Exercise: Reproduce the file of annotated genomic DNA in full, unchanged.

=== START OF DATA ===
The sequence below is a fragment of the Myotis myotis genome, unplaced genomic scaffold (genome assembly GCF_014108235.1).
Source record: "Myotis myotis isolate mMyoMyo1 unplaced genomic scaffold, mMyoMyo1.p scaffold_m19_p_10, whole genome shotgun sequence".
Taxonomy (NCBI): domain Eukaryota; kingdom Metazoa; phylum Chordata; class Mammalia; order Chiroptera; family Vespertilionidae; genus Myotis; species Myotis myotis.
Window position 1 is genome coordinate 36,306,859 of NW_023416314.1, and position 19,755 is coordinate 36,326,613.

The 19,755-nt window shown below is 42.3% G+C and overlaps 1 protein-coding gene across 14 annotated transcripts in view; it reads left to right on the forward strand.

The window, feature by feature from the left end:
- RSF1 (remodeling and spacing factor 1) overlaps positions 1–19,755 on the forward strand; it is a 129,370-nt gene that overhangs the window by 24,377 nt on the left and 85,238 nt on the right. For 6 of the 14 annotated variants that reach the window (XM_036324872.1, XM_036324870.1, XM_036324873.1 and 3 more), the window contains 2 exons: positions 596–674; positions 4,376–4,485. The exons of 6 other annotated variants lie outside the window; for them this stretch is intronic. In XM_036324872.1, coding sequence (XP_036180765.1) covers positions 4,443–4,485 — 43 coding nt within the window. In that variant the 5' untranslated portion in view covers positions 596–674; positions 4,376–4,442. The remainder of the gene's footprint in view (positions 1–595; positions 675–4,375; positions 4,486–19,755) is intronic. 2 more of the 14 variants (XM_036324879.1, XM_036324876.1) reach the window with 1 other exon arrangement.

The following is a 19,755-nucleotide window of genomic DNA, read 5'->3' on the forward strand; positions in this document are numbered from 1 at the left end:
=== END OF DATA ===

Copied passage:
The sequence below is a fragment of the Myotis myotis genome, unplaced genomic scaffold (genome assembly GCF_014108235.1).
Source record: "Myotis myotis isolate mMyoMyo1 unplaced genomic scaffold, mMyoMyo1.p scaffold_m19_p_10, whole genome shotgun sequence".
Taxonomy (NCBI): domain Eukaryota; kingdom Metazoa; phylum Chordata; class Mammalia; order Chiroptera; family Vespertilionidae; genus Myotis; species Myotis myotis.
Window position 1 is genome coordinate 36,306,859 of NW_023416314.1, and position 19,755 is coordinate 36,326,613.

The 19,755-nt window shown below is 42.3% G+C and overlaps 1 protein-coding gene across 14 annotated transcripts in view; it reads left to right on the forward strand.

The window, feature by feature from the left end:
- RSF1 (remodeling and spacing factor 1) overlaps positions 1–19,755 on the forward strand; it is a 129,370-nt gene that overhangs the window by 24,377 nt on the left and 85,238 nt on the right. For 6 of the 14 annotated variants that reach the window (XM_036324872.1, XM_036324870.1, XM_036324873.1 and 3 more), the window contains 2 exons: positions 596–674; positions 4,376–4,485. The exons of 6 other annotated variants lie outside the window; for them this stretch is intronic. In XM_036324872.1, coding sequence (XP_036180765.1) covers positions 4,443–4,485 — 43 coding nt within the window. In that variant the 5' untranslated portion in view covers positions 596–674; positions 4,376–4,442. The remainder of the gene's footprint in view (positions 1–595; positions 675–4,375; positions 4,486–19,755) is intronic. 2 more of the 14 variants (XM_036324879.1, XM_036324876.1) reach the window with 1 other exon arrangement.

The following is a 19,755-nucleotide window of genomic DNA, read 5'->3' on the forward strand; positions in this document are numbered from 1 at the left end: